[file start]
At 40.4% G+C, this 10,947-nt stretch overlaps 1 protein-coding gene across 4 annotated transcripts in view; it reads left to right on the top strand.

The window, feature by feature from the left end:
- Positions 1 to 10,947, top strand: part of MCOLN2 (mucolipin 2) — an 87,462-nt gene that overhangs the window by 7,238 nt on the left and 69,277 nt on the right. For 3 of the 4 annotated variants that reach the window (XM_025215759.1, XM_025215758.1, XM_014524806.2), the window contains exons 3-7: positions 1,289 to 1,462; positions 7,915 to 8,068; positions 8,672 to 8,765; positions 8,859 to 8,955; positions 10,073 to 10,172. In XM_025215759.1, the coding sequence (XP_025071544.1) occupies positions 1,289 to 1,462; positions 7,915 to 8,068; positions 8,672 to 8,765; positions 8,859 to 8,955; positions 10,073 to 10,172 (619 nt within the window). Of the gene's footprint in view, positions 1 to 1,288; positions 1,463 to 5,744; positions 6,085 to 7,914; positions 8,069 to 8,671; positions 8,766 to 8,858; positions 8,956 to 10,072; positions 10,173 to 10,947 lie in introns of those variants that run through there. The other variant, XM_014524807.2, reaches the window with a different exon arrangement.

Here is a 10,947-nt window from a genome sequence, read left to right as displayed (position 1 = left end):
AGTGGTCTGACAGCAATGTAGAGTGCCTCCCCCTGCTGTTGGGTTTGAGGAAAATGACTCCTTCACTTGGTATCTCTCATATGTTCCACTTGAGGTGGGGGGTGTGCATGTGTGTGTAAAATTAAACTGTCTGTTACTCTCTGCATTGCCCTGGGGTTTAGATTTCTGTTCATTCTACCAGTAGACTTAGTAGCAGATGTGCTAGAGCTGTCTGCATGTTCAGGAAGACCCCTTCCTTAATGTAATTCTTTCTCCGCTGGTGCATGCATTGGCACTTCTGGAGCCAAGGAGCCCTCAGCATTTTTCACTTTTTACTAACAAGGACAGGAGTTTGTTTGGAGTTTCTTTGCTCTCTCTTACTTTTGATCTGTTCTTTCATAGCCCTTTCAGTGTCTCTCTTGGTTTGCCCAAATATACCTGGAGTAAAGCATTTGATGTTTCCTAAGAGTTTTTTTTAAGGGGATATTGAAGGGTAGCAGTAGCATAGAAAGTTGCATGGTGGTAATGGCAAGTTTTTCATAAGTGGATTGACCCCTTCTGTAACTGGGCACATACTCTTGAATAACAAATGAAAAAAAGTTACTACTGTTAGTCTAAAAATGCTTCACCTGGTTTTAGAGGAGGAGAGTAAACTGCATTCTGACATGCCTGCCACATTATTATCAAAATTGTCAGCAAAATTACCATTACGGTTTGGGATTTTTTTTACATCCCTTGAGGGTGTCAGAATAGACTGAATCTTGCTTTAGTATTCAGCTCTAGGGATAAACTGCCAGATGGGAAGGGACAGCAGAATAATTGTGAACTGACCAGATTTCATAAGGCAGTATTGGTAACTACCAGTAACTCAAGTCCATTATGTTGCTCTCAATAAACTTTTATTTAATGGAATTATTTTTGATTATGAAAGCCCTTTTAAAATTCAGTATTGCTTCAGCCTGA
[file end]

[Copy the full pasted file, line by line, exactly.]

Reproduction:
At 40.4% G+C, this 10,947-nt stretch overlaps 1 protein-coding gene across 4 annotated transcripts in view; it reads left to right on the top strand.

The window, feature by feature from the left end:
- Positions 1 to 10,947, top strand: part of MCOLN2 (mucolipin 2) — an 87,462-nt gene that overhangs the window by 7,238 nt on the left and 69,277 nt on the right. For 3 of the 4 annotated variants that reach the window (XM_025215759.1, XM_025215758.1, XM_014524806.2), the window contains exons 3-7: positions 1,289 to 1,462; positions 7,915 to 8,068; positions 8,672 to 8,765; positions 8,859 to 8,955; positions 10,073 to 10,172. In XM_025215759.1, the coding sequence (XP_025071544.1) occupies positions 1,289 to 1,462; positions 7,915 to 8,068; positions 8,672 to 8,765; positions 8,859 to 8,955; positions 10,073 to 10,172 (619 nt within the window). Of the gene's footprint in view, positions 1 to 1,288; positions 1,463 to 5,744; positions 6,085 to 7,914; positions 8,069 to 8,671; positions 8,766 to 8,858; positions 8,956 to 10,072; positions 10,173 to 10,947 lie in introns of those variants that run through there. The other variant, XM_014524807.2, reaches the window with a different exon arrangement.

Here is a 10,947-nt window from a genome sequence, read left to right as displayed (position 1 = left end):
AGTGGTCTGACAGCAATGTAGAGTGCCTCCCCCTGCTGTTGGGTTTGAGGAAAATGACTCCTTCACTTGGTATCTCTCATATGTTCCACTTGAGGTGGGGGGTGTGCATGTGTGTGTAAAATTAAACTGTCTGTTACTCTCTGCATTGCCCTGGGGTTTAGATTTCTGTTCATTCTACCAGTAGACTTAGTAGCAGATGTGCTAGAGCTGTCTGCATGTTCAGGAAGACCCCTTCCTTAATGTAATTCTTTCTCCGCTGGTGCATGCATTGGCACTTCTGGAGCCAAGGAGCCCTCAGCATTTTTCACTTTTTACTAACAAGGACAGGAGTTTGTTTGGAGTTTCTTTGCTCTCTCTTACTTTTGATCTGTTCTTTCATAGCCCTTTCAGTGTCTCTCTTGGTTTGCCCAAATATACCTGGAGTAAAGCATTTGATGTTTCCTAAGAGTTTTTTTTAAGGGGATATTGAAGGGTAGCAGTAGCATAGAAAGTTGCATGGTGGTAATGGCAAGTTTTTCATAAGTGGATTGACCCCTTCTGTAACTGGGCACATACTCTTGAATAACAAATGAAAAAAAGTTACTACTGTTAGTCTAAAAATGCTTCACCTGGTTTTAGAGGAGGAGAGTAAACTGCATTCTGACATGCCTGCCACATTATTATCAAAATTGTCAGCAAAATTACCATTACGGTTTGGGATTTTTTTTACATCCCTTGAGGGTGTCAGAATAGACTGAATCTTGCTTTAGTATTCAGCTCTAGGGATAAACTGCCAGATGGGAAGGGACAGCAGAATAATTGTGAACTGACCAGATTTCATAAGGCAGTATTGGTAACTACCAGTAACTCAAGTCCATTATGTTGCTCTCAATAAACTTTTATTTAATGGAATTATTTTTGATTATGAAAGCCCTTTTAAAATTCAGTATTGCTTCAGCCTGA